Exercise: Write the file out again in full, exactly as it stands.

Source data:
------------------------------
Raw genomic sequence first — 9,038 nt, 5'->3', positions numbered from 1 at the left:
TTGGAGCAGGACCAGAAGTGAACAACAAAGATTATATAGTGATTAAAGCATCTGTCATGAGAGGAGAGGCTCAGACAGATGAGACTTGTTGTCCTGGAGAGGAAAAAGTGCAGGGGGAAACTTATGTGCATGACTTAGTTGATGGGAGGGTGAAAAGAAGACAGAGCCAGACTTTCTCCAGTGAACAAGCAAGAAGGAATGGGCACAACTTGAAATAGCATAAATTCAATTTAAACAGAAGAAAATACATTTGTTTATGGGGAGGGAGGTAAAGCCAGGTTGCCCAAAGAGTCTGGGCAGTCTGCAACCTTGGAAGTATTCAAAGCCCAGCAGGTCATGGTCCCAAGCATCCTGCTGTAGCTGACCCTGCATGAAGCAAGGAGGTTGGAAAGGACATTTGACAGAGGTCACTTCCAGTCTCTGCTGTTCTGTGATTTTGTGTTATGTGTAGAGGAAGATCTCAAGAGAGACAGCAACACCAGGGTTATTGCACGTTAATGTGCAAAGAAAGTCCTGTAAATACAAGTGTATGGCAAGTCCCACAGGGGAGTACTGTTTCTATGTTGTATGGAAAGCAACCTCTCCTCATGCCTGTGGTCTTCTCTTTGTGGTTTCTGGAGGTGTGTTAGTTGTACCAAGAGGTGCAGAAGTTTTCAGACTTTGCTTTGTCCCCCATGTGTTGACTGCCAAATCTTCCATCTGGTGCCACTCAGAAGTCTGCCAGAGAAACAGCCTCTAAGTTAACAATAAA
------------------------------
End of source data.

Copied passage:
Raw genomic sequence first — 9,038 nt, 5'->3', positions numbered from 1 at the left:
TTGGAGCAGGACCAGAAGTGAACAACAAAGATTATATAGTGATTAAAGCATCTGTCATGAGAGGAGAGGCTCAGACAGATGAGACTTGTTGTCCTGGAGAGGAAAAAGTGCAGGGGGAAACTTATGTGCATGACTTAGTTGATGGGAGGGTGAAAAGAAGACAGAGCCAGACTTTCTCCAGTGAACAAGCAAGAAGGAATGGGCACAACTTGAAATAGCATAAATTCAATTTAAACAGAAGAAAATACATTTGTTTATGGGGAGGGAGGTAAAGCCAGGTTGCCCAAAGAGTCTGGGCAGTCTGCAACCTTGGAAGTATTCAAAGCCCAGCAGGTCATGGTCCCAAGCATCCTGCTGTAGCTGACCCTGCATGAAGCAAGGAGGTTGGAAAGGACATTTGACAGAGGTCACTTCCAGTCTCTGCTGTTCTGTGATTTTGTGTTATGTGTAGAGGAAGATCTCAAGAGAGACAGCAACACCAGGGTTATTGCACGTTAATGTGCAAAGAAAGTCCTGTAAATACAAGTGTATGGCAAGTCCCACAGGGGAGTACTGTTTCTATGTTGTATGGAAAGCAACCTCTCCTCATGCCTGTGGTCTTCTCTTTGTGGTTTCTGGAGGTGTGTTAGTTGTACCAAGAGGTGCAGAAGTTTTCAGACTTTGCTTTGTCCCCCATGTGTTGACTGCCAAATCTTCCATCTGGTGCCACTCAGAAGTCTGCCAGAGAAACAGCCTCTAAGTTAACAATAAA